One of the best ways to express gratitude is by keeping a gratitude journal and writing down things you’re thankful for. Gratitude is proven to activate areas of the brain that are connected to positive emotions.

Feeling grateful also overpowers negative emotions, boosts optimism, and makes you more compassionate.

4. Helps you work through challenges

Journaling is proven to help people heal past wounds and challenging experiences.

A recent Duke University study asked participants who experienced a recent traumatic event to undergo a six-week writing ‘intervention.’ This consisted of various writing prompts, including expressive, poetic, transactional, and mindful journaling.

The study found that writing increased participants’ resilience and decreased stress.

5. Helps you set and accomplish goals

One of the most effective ways to achieve your goals is to write them down.

Putting your goals on paper helps you visualize them more clearly. Visualization is a powerful technique used by elite athletes and CEOs. It involves imagining that what you want to achieve is already yours.

In 2020, Dr. Gail Matthews from the Dominican University of California found that people who write down their goals have a higher chance of accomplishing them when compared to those that don’t.

The importance of journaling

The only way to reap all the rewards that come with journaling is to be consistent. This means making journal entries a daily habit rather than an occasional hobby.

Writing daily is a powerful way to do inner work. It can lead to insights and breakthroughs and help you process difficult emotions and situations.

Learning how to write a journal is also a great mindfulness practice because it helps you focus on the present moment.

Being present without worrying about the past or future is a very calming and peaceful feeling that relaxes the mind and body.

The calming effects of daily journaling can also help treat emotional exhaustion. For example, incorporating 20 minutes of journaling into your nighttime routine can help you unload heavy feelings of stress before bed.

What to write in a journal

This is a personal decision, and it can change over time. You might start your journal to gain clarity about what career you want and then adapt it to include a goal strategy.

Here are some ideas to get you thinking about how you might want to use your own journal and what to write in it:

  • Personal or career goals
  • What you are grateful for
  • Quotes that inspire or motivate you
  • Reflections or revelations
  • Questions you hope to answer at a later date
  • Things you want to improve
  • Compliments to yourself
  • A long-term vision of where you want to be
  • Your activities and what you’ve done and experienced
  • Blockers or frustrations you’re struggling to overcome
  • What you eat in a day and how you feel afterward

How to start journaling (and make it a habit)

Starting a journal can seem intimidating at first. Like any other habit, it takes a while before it becomes a repetitive part of your lifestyle.

Here are some journaling tips to help you start and keep a journal.

1. Find the journaling techniques that work for you

Many people prefer keeping a paper journal because it helps them develop and express ideas more clearly. But putting pen to paper isn’t the only way to journal.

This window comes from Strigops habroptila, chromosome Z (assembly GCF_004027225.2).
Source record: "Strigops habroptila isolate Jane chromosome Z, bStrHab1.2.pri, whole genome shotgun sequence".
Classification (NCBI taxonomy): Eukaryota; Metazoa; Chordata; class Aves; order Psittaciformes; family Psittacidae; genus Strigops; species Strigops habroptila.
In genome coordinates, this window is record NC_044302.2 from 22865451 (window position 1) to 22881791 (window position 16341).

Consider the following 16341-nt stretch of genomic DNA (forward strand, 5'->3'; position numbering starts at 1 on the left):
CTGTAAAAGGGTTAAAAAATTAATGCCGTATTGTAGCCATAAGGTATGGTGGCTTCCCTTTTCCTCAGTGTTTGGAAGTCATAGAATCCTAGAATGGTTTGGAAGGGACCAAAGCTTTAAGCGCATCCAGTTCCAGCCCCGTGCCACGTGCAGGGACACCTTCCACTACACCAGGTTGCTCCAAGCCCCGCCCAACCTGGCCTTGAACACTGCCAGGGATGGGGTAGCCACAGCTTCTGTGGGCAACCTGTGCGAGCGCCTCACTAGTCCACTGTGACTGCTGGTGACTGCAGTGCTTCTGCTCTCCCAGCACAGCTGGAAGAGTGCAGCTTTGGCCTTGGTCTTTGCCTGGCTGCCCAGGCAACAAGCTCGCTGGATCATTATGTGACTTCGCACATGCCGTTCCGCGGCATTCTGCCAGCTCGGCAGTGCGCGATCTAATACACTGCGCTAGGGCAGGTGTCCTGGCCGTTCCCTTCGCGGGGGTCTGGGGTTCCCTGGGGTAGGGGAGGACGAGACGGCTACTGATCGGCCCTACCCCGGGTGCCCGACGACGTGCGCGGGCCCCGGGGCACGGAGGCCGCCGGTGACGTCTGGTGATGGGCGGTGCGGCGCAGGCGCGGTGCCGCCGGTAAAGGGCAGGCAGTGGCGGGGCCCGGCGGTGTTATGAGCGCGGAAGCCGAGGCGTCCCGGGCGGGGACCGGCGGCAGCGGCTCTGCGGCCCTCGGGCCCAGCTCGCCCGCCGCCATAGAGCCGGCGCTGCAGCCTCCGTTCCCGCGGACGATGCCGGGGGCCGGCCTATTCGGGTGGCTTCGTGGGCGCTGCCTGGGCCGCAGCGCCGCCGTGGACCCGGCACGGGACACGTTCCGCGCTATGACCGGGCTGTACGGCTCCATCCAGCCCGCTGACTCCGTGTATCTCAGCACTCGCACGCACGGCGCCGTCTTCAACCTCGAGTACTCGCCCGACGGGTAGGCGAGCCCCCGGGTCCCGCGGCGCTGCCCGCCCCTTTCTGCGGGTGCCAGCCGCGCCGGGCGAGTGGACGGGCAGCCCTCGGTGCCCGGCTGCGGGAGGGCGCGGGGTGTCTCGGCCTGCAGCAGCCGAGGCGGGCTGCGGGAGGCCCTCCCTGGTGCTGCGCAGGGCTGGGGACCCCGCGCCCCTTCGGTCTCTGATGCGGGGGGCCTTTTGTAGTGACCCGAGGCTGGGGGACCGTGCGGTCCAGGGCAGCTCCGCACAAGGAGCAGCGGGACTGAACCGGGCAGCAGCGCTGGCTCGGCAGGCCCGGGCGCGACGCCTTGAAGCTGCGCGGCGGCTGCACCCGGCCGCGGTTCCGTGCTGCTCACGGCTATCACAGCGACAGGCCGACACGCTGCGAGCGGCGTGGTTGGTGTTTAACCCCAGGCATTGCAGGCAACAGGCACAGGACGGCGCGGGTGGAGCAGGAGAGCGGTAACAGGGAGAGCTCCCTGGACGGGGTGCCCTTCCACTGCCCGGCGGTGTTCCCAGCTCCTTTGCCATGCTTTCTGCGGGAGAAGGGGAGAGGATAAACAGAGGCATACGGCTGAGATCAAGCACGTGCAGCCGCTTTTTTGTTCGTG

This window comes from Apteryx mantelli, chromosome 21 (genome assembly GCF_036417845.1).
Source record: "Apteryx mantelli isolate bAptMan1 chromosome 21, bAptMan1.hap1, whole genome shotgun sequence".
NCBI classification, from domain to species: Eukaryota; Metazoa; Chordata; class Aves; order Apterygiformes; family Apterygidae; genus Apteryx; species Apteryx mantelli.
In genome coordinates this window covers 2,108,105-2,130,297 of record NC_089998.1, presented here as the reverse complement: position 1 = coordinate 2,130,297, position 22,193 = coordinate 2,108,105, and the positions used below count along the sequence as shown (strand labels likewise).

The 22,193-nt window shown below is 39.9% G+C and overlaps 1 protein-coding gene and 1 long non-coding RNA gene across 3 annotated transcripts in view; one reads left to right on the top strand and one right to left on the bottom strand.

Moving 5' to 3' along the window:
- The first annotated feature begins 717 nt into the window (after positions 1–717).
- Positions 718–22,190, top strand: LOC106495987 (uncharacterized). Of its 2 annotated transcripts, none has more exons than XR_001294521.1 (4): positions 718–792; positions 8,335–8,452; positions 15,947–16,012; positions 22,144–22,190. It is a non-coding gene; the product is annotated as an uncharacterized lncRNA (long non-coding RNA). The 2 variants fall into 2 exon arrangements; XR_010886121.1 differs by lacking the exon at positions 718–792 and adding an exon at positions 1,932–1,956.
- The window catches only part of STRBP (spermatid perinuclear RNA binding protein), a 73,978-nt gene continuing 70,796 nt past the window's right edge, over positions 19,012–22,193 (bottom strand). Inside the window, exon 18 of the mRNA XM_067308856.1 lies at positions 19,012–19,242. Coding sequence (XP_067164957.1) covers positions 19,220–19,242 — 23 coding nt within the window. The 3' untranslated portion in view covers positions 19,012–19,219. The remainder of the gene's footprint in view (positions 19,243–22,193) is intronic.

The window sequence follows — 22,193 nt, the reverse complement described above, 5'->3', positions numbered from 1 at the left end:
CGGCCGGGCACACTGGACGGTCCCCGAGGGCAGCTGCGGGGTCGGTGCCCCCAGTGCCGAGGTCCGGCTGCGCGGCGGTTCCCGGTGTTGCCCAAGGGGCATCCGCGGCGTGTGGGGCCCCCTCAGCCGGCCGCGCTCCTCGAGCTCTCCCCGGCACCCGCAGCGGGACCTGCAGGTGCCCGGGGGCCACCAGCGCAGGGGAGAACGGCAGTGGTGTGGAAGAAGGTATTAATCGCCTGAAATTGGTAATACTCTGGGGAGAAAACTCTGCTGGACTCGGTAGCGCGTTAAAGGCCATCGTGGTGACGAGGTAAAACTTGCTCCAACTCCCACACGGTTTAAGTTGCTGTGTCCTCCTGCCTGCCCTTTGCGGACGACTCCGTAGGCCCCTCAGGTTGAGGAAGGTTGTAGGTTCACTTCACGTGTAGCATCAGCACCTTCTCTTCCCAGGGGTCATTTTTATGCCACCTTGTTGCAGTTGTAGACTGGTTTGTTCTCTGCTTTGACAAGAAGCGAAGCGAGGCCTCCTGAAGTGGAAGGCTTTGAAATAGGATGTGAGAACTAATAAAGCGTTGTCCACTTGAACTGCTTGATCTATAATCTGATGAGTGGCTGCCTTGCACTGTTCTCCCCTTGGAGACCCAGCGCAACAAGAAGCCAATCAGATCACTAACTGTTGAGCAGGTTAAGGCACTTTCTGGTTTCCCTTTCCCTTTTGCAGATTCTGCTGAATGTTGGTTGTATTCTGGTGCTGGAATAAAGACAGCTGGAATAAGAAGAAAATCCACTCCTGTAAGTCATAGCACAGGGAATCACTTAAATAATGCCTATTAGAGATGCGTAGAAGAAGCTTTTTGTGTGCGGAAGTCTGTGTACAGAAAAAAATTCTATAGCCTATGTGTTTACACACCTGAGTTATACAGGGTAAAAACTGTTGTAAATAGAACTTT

When you first begin writing, it’s important to find the method that works best for you. You may find that the ease of using a laptop makes journaling more enjoyable for you. You also don’t have to limit yourself to one method.

2. Let go of judgments (write for your eyes only)

There’s no right or wrong way to journal. When you’re writing, it’s important to practice self-compassion and leave your inner critic at the door. Journaling is a judgment-free zone.

Don’t worry about things like grammar or spelling. You’re writing for your eyes only, not for an audience.

When you’re self-critical or afraid someone will read your journal, you tend to censor yourself and be less authentic and honest.

3. Keep expectations realistic

When you first begin journaling, don’t expect to write pages upon pages filled with insightful thoughts.

Having unrealistic expectations can actually discourage you from continuing your journaling practice because you don’t immediately see progress.

Like any other habit, you need to set realistic goals and take baby steps in order to see results.

4. Create a writing routine

It’s easy to write on days when you’re feeling inspired and motivated. But what about when you’re not?

Creating a writing routine and scheduling journaling time can help you stay on track, even on days when you’re feeling uninspired.

For example, you can set time aside every morning after breakfast or every evening before bed, even if it’s just for five to ten minutes. This time blocking method allows you to prioritize journaling and incorporate it into your schedule.

5. Journal about anything that comes to mind

When it comes to what you want to write about, the possibilities are limitless. You can write about your day, your thoughts and emotions, or something that inspired you.

You can also use it as an outlet to release heavy emotions like anger, frustration, or sadness. Putting these feelings down on paper can free you from having them lingering in your mind.

6. Use journal prompts

There will be days when you’re staring at your journal and thinking, “what should I write in my journal?”

Don’t fret — there are countless journaling prompts online that can help you overcome your writer’s block. Here’s a list of things to journal about on the days you feel blocked:

  • A list of things and people you’re grateful for
  • A recent situation that challenged you
  • An (unsent) letter to someone in your life
  • Small things that bring you joy throughout the day
  • The best decision you’ve ever made
  • Daily positive affirmations

7. Get creative

Don’t be afraid to express yourself and be creative. Journal writing isn’t just prose. It can be poetry, sketching, art, lyrics, or anything else that allows you to express yourself.

How beginners can keep the habit

Learning how to start journaling is the easy part. It’s making it a daily habit that takes self-discipline.

But nobody said building good habits happens overnight.

If you stick to it, you’ll start to see the positive outcomes of journaling manifest in your personal and professional life. Use it as a tool for personal growth, self-discovery, relaxation, or visualization. There’s no right or wrong way to journal. Make it your own.